That is such a short period of her life...and, by thinking about it, I am not remembering the happier times. So, I think about how she and Sydne (and later Montague) would play and "pretend fight" in the backyard. These dogs - who did not know one another - became close companions. They enjoyed going on walks, exploring the backyard, discovering interesting scents that wildlife left on the nature trail, swimming in the river, and sleeping on the bed next to me.

The current dogs here are Montague and Gretel. They are, likewise, a great team. When Montague was grieving the loss of Casey and wouldn't leave the deck...or would look out the window waiting for was clear he needed someone else.

Montague in Black and White
Montague in the pasture.
He and Casey would run in the pasture together.
They would enjoy finding tracks of rabbits and deer; or 
discovering pheasants who would fly out from the tall grass.
(Taken on September 29, 2007.)

Gretel was adopted from a humane society, and became Montague's life line. He was able to move through his grief thanks to Gretel. 

It has been fun to raise a dog from the puppy stage again. (Sydne and Casey were both adopted as puppies while Montague was adopted as a 1 1/2 year old adult dog.) The humane society thought perhaps Gretel was a German Shepherd-Basset Hound mix. As she has grown up, it looks like she is more of a German Shepherd-Coonhound mix.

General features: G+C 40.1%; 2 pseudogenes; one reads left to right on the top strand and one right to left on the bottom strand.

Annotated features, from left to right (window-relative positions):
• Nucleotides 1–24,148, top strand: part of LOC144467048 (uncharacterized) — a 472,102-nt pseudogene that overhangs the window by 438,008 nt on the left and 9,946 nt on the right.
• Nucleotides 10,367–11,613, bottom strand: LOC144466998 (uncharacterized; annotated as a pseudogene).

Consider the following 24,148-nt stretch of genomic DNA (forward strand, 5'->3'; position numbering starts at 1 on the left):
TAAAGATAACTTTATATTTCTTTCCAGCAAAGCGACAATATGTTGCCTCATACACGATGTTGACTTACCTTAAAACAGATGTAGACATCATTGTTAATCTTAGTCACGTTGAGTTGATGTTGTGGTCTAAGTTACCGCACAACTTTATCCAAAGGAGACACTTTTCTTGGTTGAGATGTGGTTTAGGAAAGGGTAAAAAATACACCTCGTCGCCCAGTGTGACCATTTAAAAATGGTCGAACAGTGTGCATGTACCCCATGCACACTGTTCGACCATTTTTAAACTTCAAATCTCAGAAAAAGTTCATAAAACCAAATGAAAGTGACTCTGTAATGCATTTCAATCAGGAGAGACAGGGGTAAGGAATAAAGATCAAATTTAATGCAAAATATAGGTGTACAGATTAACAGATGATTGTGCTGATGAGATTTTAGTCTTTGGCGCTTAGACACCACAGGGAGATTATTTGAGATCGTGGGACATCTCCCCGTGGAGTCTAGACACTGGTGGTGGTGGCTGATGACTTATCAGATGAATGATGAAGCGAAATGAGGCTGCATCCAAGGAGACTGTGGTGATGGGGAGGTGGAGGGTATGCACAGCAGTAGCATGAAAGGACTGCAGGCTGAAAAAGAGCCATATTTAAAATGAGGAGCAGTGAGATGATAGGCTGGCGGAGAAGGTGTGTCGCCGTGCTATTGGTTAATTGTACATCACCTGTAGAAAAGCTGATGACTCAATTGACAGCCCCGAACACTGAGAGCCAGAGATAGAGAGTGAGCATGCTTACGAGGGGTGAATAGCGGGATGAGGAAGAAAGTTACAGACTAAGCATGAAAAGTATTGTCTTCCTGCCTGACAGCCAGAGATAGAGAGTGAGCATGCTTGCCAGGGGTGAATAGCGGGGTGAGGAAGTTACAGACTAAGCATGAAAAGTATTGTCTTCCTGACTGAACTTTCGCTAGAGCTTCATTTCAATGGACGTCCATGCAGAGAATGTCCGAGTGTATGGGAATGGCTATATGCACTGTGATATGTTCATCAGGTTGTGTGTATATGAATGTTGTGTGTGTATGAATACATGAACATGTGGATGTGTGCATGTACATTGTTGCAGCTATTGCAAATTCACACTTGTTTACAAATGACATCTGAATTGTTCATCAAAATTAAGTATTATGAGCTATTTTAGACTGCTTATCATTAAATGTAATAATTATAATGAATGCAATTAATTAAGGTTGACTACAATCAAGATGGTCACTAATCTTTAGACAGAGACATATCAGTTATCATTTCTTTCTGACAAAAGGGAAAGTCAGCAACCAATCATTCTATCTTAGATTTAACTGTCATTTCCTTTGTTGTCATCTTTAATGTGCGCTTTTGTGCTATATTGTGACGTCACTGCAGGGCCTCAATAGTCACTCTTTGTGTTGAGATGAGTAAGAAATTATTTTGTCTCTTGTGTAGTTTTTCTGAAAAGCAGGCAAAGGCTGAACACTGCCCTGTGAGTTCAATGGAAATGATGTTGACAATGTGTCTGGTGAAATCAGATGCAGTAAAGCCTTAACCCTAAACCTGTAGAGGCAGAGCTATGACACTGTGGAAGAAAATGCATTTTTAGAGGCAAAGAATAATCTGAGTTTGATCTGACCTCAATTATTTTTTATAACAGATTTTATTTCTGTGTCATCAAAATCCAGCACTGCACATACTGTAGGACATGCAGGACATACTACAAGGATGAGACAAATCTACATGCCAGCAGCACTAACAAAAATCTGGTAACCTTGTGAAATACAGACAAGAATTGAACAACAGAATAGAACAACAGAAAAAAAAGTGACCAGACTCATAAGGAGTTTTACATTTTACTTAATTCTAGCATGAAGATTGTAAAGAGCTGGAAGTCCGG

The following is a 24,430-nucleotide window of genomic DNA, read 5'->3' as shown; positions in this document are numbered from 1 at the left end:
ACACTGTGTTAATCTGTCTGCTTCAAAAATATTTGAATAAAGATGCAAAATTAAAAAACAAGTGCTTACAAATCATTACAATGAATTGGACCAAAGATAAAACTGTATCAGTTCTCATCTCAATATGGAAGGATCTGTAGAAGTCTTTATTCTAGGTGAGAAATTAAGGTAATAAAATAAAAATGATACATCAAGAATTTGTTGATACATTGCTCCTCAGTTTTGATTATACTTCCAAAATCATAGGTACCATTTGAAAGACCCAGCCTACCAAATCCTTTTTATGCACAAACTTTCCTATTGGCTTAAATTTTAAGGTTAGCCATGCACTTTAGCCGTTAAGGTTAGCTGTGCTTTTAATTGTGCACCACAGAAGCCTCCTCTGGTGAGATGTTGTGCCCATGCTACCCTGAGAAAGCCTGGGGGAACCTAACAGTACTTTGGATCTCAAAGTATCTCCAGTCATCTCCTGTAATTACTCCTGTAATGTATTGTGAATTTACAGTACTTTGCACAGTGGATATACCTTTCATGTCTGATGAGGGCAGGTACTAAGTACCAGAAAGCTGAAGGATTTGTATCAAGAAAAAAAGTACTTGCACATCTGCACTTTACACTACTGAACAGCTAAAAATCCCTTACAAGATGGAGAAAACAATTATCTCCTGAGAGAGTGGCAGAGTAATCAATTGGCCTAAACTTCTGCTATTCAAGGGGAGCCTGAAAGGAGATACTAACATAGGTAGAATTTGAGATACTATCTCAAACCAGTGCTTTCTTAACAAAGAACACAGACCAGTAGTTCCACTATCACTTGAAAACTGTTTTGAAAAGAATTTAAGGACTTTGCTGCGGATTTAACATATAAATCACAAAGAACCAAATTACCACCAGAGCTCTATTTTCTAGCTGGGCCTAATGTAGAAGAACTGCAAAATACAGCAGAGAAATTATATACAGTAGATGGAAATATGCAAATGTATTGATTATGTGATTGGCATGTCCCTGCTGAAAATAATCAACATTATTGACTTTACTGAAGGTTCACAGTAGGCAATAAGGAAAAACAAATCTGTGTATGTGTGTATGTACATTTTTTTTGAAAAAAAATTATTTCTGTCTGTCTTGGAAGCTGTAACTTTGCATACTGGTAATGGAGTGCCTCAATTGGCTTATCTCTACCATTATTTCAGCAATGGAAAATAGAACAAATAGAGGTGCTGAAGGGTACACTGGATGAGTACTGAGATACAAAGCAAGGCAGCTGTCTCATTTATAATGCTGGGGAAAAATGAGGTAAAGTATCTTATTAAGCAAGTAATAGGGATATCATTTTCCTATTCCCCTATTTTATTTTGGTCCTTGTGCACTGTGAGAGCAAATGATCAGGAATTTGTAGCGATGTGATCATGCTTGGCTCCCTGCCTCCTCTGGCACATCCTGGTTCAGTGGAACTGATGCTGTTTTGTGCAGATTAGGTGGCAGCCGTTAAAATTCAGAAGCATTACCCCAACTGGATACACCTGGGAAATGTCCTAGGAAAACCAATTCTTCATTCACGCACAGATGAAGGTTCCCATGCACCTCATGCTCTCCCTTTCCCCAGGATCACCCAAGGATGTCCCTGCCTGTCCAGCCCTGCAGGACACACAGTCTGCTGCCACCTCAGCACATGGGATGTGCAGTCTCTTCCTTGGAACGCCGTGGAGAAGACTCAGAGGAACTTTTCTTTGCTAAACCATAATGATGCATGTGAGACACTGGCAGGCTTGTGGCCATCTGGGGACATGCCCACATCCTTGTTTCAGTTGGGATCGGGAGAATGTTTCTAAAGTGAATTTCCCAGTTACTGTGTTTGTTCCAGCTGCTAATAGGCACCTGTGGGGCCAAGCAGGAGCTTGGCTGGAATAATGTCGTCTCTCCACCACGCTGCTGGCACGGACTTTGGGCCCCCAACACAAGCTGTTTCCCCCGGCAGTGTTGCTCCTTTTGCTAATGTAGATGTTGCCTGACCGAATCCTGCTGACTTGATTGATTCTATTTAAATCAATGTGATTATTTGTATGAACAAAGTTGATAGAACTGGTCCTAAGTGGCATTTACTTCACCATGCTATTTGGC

Gretel Listening
Gretel listening. 
One of her favorite toys when she was a puppy is nearby.
(Taken on March 28, 2008.)

She has a goofy personality and is very vocal. I've never heard a dog "talk" as much as Gretel does. She also will rub her head on my arms, legs, back, side...wherever she can wedge herself next me. She does this to others in the family as well...not just me. It's as if she wants us to know we're part of her pack and she's part of ours.

In addition to the dogs, I've had six cats since 1990. I also had one shortly after I graduated from college. I didn't have that cat for long due to behavior issues it had.

The six cats I've had came at different times. There have never been more than five cats at one time in the house. Honestly, that's plenty of cats.

That being said, seeing the personalities of each cat develop from being a kitten to cat has been fun. There are cats who enjoy playing and resting next to one another while others prefer to be rest and spend the majority of their day alone.

Meenie, Eenie, and Lucy
Meenie, Eenie, and Lucy sitting together.
(Taken on November 17, 2010.)

Each cat has something distinctive about her/him. Maggie, the solitary cat, prefers to rest quietly either on top of the DirecTV box or heating vent in the floor (both nice warm spots). She sits next to me while I eat and will gently put out her claws and tap me if she sees some food of interest. The only other cat that has done that was Boo (who was adopted in Charlotte, North Carolina).

Maggie on November Nature Table
Maggie playing with different items on the nature table.
(Taken on November 22, 2007.)

Shadow wandered onto the farm (just like Lucy and Maggie). However, he spent the majority of the days sitting on the fallen log in the pasture or in the hobby shed. We would put out food for him so he had something to eat, and would feel more comfortable around us.